Wouldn't the blacked out ribs carry over to the other side of the headlights?
Some people do that. It's not how they were done originally, but I'm not that hung up on originality anyway. I personally just like the look of all the headlight bezel ribs exposed like they were on all original Novas standard & SS.

From an originality viewpoint, the original a'70 "SS" Novas the headlight bezel ribs were all exposed chrome plus there is a small vertical rib in the middle that was also exposed. The '70 "standard" Novas had exposed ribs, but paint over the vertical rib, which is how I have done mine. The "SS" grills were black except the top and bottom bar and they had an "SS" emblem in the center of the grill. The standard grills were all exposed. So what I've got right now is a combination of the standard bezel finish with the "SS" grill finish.
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  #1032  
Old 02-20-2019, 02:03 PM
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Got it out of the garage last night and enjoyed a little heater-on cruising. Stoked with the result! I think it's time to work the paint up another notch and do something about the ratty license plates.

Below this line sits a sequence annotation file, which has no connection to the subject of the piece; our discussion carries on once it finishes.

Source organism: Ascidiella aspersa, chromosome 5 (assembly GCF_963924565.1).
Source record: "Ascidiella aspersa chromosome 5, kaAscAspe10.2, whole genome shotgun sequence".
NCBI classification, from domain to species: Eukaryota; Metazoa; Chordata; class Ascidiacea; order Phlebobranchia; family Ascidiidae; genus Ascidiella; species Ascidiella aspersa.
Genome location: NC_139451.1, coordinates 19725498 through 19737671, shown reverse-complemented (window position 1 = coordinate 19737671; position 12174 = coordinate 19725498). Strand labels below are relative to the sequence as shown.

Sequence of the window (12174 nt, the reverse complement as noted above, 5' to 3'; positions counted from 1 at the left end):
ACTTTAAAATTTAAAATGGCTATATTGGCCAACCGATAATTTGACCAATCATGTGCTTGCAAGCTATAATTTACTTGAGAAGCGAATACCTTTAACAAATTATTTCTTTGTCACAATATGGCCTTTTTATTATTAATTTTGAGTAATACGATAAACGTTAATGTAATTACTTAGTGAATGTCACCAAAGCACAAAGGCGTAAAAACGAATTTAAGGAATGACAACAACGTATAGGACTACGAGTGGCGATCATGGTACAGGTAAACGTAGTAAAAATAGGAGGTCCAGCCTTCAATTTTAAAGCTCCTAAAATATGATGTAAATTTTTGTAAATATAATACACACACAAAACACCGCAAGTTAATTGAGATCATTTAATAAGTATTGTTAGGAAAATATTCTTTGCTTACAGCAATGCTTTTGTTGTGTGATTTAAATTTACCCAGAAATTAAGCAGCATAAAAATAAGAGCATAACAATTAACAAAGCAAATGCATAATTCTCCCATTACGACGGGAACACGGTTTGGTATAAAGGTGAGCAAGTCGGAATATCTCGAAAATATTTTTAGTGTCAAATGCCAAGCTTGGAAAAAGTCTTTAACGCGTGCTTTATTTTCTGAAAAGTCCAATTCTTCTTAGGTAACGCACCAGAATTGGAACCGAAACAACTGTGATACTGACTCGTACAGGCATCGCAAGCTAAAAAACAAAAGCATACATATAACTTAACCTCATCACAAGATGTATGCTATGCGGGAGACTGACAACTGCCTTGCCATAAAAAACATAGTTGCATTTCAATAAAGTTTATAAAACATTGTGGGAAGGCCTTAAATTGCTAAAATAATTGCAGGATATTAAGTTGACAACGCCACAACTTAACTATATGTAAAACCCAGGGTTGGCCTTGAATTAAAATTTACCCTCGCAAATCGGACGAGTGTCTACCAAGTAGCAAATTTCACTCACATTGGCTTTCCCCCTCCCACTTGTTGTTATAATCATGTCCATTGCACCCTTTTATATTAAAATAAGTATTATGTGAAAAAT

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  #1033  
Old 02-20-2019, 03:38 PM
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I rather like the plate

Gives a little attitude; like the old girl's slip showing

Maybe a quick scrub and a coat of wax

E~
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  #1034  
Old 02-20-2019, 04:05 PM
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Talking off topic

Before I started working in metal I was a modeler particularly scale aircraft.
Three birds in particular the F4, the P47, and the Spitfire. I was good'nuff on the 109's.
One day I was stuck on what squadron I was going to paint in on an F4.
so I smoothed the pillions and painted it Candy Apple Red on top and Polished aluminum on the bottom.
Sneeked it in to the shop and hung it in the middle of the WW2 display at 12-O-clock High

A long time ago
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  #1035  
Old 03-22-2019, 05:57 PM
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It's been about 9 months since I compounded & waxed the car last summer. Since then I've driven the car a lot and really enjoyed the fruits of my labor, but the glossy shine of the wax diminished and with the newly-cleaned-up grill, I could tell it was time to give the paint some attention again. The wax seemed to hide some of the swirling that I never polished out after compounding. The worst areas are on the tops of the fenders and hood where I made a lot of extra passes with compound. Under certain lighting it really shows. Here's a video to highlight the badness: